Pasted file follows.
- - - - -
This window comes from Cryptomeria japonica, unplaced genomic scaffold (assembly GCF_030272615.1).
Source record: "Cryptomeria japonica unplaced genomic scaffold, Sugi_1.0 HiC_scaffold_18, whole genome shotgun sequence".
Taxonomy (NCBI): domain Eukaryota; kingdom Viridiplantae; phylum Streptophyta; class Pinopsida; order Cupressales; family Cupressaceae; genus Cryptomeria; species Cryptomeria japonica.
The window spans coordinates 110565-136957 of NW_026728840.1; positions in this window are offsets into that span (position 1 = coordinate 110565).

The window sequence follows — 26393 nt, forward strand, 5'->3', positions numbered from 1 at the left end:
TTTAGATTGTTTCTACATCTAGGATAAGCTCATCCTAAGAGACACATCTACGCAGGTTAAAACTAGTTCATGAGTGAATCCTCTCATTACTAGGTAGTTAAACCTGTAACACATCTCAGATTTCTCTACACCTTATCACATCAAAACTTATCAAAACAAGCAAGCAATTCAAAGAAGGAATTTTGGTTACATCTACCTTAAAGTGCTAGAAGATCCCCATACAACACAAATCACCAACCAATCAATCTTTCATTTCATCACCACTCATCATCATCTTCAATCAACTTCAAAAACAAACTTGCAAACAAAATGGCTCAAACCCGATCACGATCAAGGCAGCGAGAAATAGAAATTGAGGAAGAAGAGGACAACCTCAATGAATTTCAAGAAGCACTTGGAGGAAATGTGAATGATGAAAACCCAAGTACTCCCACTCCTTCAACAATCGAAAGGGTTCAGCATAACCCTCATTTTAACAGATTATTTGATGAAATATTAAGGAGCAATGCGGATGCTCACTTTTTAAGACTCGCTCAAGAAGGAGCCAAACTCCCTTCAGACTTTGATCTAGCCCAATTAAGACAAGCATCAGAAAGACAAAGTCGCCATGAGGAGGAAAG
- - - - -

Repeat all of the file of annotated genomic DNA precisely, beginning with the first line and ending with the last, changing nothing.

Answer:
This window comes from Cryptomeria japonica, unplaced genomic scaffold (assembly GCF_030272615.1).
Source record: "Cryptomeria japonica unplaced genomic scaffold, Sugi_1.0 HiC_scaffold_18, whole genome shotgun sequence".
Taxonomy (NCBI): domain Eukaryota; kingdom Viridiplantae; phylum Streptophyta; class Pinopsida; order Cupressales; family Cupressaceae; genus Cryptomeria; species Cryptomeria japonica.
The window spans coordinates 110565-136957 of NW_026728840.1; positions in this window are offsets into that span (position 1 = coordinate 110565).

The window sequence follows — 26393 nt, forward strand, 5'->3', positions numbered from 1 at the left end:
TTTAGATTGTTTCTACATCTAGGATAAGCTCATCCTAAGAGACACATCTACGCAGGTTAAAACTAGTTCATGAGTGAATCCTCTCATTACTAGGTAGTTAAACCTGTAACACATCTCAGATTTCTCTACACCTTATCACATCAAAACTTATCAAAACAAGCAAGCAATTCAAAGAAGGAATTTTGGTTACATCTACCTTAAAGTGCTAGAAGATCCCCATACAACACAAATCACCAACCAATCAATCTTTCATTTCATCACCACTCATCATCATCTTCAATCAACTTCAAAAACAAACTTGCAAACAAAATGGCTCAAACCCGATCACGATCAAGGCAGCGAGAAATAGAAATTGAGGAAGAAGAGGACAACCTCAATGAATTTCAAGAAGCACTTGGAGGAAATGTGAATGATGAAAACCCAAGTACTCCCACTCCTTCAACAATCGAAAGGGTTCAGCATAACCCTCATTTTAACAGATTATTTGATGAAATATTAAGGAGCAATGCGGATGCTCACTTTTTAAGACTCGCTCAAGAAGGAGCCAAACTCCCTTCAGACTTTGATCTAGCCCAATTAAGACAAGCATCAGAAAGACAAAGTCGCCATGAGGAGGAAAG